love, literature, and friendship Bloomsbury-style
The title of this book is letters to Virginia Woolf – but this is so misleading, that I have changed it for the title of this review. This is a fully reciprocated exchange between these two writers – both of letters and affection. And as in many love affairs the power passes from one to the other and back again. Their relationship began in 1923 around the time that Hogarth Press was publishing Vita Sackville-West’s improbably titled novel, Seducers in Ecuador.
Their early letters are friendly and flattering, with just a touch of flirtation which gives a hint of Things to Come. But once the deed is done, the flattery is replaced by practical arrangements for meeting up, plus a fear that their secret might have been uncovered by Clive Bell. The amazing thing is that for all the sexual pluralism and bisexuality of the Bloomsbury group, they went to a lot of trouble to preserve the semblance of respectability.
The second phase of the affaire is largely Vita’s travelogue as she journeys to join her husband Harold Nicolson in Tehran where he had been posted to the British Legation by the Foreign Office.
When she gets back to the UK, it’s a good thing we have editorial commentary, because you would not guess from the content of the letters that she had transferred her romantic affection to Dorothy Wellesley, just as later, whilst protesting in every letter how much she missed and was very much in love with Virginia, she was also in love with Mary, wife of South-African poet Roy Campbell – an affair which in true Bloomsbury style, she eventually tells Virginia all about.
There’s no detail of what or how much went on in physical terms between them, but to make up for this there is plenty of intelligent comment on the profession of literature passing between these two women who were after all both commercially successful authors. Virginia asks Vita about the difference between poetry and prose:
I don’t believe there is any, with all due respect to Coleridge … All too often the distinction leads people to think they may mumble inanities which would make them blush if written in good common English, but which they think fit to print if spilt up into lines.
In addition, we get all sorts of quaint period details: Hillaire Belloc buying 2,000 bottles of wine at twopence halfpenny a bottle [for younger readers, that’s one penny in today’s money]; six-day cycle racing in Berlin; Vita cutting down an oak tree for fuel during the General Strike; buying an island in the South Seas for five pounds; and Virginia engaged in the joys of early motoring:
Off for our first drive in the Singer: the bloody thing wouldn’t start. The accelerator died like a duck – starter jammed … At last we had to bicycle in and fetch a man from Lewes. He said it was the magnetos – would you have known that?…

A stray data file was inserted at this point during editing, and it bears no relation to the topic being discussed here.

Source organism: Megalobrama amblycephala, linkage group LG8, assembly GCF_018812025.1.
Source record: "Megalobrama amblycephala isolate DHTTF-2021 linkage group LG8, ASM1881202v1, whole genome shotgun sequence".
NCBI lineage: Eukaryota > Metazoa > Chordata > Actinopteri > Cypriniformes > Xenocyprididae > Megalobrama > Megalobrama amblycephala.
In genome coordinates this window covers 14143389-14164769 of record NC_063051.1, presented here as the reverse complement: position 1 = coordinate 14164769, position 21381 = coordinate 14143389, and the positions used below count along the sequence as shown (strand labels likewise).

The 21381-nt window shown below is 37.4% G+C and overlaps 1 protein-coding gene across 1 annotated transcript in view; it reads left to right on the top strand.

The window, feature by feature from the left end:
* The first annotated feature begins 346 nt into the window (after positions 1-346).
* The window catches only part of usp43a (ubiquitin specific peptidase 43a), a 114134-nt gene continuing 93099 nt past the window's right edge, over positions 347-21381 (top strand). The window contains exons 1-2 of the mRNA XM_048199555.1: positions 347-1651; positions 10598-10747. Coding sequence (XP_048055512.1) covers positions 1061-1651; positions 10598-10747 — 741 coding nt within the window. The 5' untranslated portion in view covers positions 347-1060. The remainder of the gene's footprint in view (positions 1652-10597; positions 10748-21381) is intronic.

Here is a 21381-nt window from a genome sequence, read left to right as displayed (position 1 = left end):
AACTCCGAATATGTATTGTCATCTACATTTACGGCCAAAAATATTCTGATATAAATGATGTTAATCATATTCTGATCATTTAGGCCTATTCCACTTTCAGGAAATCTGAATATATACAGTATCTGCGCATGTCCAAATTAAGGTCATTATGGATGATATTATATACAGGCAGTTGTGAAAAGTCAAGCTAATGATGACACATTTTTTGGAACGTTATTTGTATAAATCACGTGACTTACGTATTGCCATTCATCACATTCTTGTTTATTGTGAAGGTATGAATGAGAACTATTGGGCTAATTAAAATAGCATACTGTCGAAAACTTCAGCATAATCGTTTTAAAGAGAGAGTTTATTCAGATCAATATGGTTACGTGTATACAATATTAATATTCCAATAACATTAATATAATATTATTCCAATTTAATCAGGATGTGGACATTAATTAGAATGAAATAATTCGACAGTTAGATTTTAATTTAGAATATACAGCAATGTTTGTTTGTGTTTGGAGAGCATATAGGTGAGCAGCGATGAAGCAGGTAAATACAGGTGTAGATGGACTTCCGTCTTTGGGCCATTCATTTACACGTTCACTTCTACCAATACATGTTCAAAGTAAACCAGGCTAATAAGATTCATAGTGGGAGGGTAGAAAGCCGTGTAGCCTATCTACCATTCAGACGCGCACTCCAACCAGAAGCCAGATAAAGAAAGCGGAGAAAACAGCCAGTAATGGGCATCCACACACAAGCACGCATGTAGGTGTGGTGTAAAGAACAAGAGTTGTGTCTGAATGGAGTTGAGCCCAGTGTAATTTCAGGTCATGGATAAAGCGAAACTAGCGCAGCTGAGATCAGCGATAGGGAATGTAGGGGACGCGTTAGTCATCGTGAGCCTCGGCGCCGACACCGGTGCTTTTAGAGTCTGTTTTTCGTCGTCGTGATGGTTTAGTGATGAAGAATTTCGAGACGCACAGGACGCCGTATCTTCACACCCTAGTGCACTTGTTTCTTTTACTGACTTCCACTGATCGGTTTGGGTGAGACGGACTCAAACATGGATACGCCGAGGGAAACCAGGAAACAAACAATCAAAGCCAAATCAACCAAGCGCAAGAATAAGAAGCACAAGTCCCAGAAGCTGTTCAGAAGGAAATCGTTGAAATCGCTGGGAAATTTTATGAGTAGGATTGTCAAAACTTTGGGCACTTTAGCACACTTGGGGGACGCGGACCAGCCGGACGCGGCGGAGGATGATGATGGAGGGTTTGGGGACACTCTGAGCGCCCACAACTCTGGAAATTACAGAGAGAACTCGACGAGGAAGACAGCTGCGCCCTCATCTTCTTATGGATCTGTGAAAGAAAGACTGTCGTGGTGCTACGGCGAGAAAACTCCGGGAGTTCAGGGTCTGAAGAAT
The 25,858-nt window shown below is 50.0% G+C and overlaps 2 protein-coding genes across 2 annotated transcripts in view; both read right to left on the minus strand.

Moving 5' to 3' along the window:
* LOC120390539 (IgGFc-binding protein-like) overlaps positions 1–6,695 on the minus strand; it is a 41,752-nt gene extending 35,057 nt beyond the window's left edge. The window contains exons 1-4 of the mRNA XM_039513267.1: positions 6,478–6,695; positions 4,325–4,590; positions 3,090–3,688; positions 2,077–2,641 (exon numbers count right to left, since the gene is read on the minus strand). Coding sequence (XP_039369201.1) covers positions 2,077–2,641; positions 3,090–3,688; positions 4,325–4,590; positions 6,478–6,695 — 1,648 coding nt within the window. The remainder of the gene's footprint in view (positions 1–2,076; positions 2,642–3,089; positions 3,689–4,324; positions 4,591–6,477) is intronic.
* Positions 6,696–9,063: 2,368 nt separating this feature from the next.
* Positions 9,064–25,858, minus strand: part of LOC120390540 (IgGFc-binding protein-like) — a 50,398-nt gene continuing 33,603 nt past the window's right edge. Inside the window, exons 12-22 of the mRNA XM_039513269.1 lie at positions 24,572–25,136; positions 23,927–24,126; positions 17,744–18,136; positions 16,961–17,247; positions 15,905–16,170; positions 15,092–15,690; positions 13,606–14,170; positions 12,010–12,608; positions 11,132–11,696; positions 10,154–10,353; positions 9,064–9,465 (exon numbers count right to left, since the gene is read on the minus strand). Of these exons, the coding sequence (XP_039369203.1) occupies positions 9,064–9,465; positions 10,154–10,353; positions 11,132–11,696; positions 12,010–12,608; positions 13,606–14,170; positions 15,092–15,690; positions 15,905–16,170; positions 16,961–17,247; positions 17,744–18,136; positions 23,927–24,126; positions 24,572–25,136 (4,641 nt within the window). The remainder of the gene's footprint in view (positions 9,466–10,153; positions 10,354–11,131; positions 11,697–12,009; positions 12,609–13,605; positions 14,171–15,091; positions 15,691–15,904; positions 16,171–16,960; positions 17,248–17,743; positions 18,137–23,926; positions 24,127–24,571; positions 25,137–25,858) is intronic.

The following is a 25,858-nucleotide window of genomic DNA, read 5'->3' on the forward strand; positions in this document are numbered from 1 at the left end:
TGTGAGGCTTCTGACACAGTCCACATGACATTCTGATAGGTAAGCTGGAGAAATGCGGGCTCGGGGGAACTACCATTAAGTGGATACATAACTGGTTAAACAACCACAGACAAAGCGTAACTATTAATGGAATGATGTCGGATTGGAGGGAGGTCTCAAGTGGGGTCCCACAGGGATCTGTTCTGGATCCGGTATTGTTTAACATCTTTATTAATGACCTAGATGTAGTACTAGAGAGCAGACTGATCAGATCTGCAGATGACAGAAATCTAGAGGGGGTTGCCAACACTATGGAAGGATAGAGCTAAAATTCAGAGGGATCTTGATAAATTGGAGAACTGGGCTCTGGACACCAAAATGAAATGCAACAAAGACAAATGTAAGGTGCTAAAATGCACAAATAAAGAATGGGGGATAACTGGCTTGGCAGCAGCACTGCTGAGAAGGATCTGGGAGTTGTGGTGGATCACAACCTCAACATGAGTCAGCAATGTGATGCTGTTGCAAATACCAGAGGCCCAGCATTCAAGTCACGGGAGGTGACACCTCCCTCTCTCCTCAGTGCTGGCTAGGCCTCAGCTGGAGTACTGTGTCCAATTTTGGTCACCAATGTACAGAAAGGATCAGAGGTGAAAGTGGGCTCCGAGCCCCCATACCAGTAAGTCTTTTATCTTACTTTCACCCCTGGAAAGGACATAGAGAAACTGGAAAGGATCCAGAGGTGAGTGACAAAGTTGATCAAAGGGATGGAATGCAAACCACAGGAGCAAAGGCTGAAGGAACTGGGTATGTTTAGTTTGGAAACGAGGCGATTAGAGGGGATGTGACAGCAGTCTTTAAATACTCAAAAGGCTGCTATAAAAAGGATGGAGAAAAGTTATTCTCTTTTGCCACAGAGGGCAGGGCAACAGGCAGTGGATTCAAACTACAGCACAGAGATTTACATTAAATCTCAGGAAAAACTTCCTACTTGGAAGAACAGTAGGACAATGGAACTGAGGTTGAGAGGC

Vita’s letters from Tehran are rich and entertaining, and she is much given to Proustian ‘reflections’:
I have come to the conclusion that solitude is the last refuge of civilised people. It is much more civilised than social intercourse, really, although at first sight the reverse might appear to be the case. Social relations are just the descendants of the primitive tribal need to get together for purposes of defence; a gathering of bushmen or pygmies…
In the middle of all this, both women were writing and publishing at a prodigious rate: Vita’s long award-winning poem The Land and her two travel books, Passenger to Tehran and Twelve Days: Virginia’s Mrs Dalloway, The Common Reader, and To the Lighthouse.
The publication of Orlando made them both famous (“The percentage of Lesbians is rising in the States, all because of you”). Yet despite this, you can sense Virginia’s gradual withdrawal, hurt by Vita’s repeated ‘infidelities’ with other women. In the end, the older, less sexually experienced, and more talented woman retreated into her safer world of the intellect.
They continued to meet and correspond through the 1930s, but the sparkle had gone out of things. Vita moved on to relationships with BBC radio producer Hilda Matheson and others, and Virginia became the love object of pipe-smoking lesbian composer Ethel Smyth.
Despite Vita’s snobbery, her emotional cruelty and hauteur (“the BBC – which I look on as my pocket borough”) in the end I warmed to her sheer exuberance, her energy and inventiveness, her intelligence and creative impulse. This is a wonderfully stimulating record of exchanges between oustanding personalities which has quite rightly become a classic of its kind.
© Roy Johnson 2000
Louise de Salvo and Mitchell A. Leaska, The Letters of Vita Sackville-West to Virginia Woolf, London: Macmillan, 1985, pp.473, ISBN 1853815055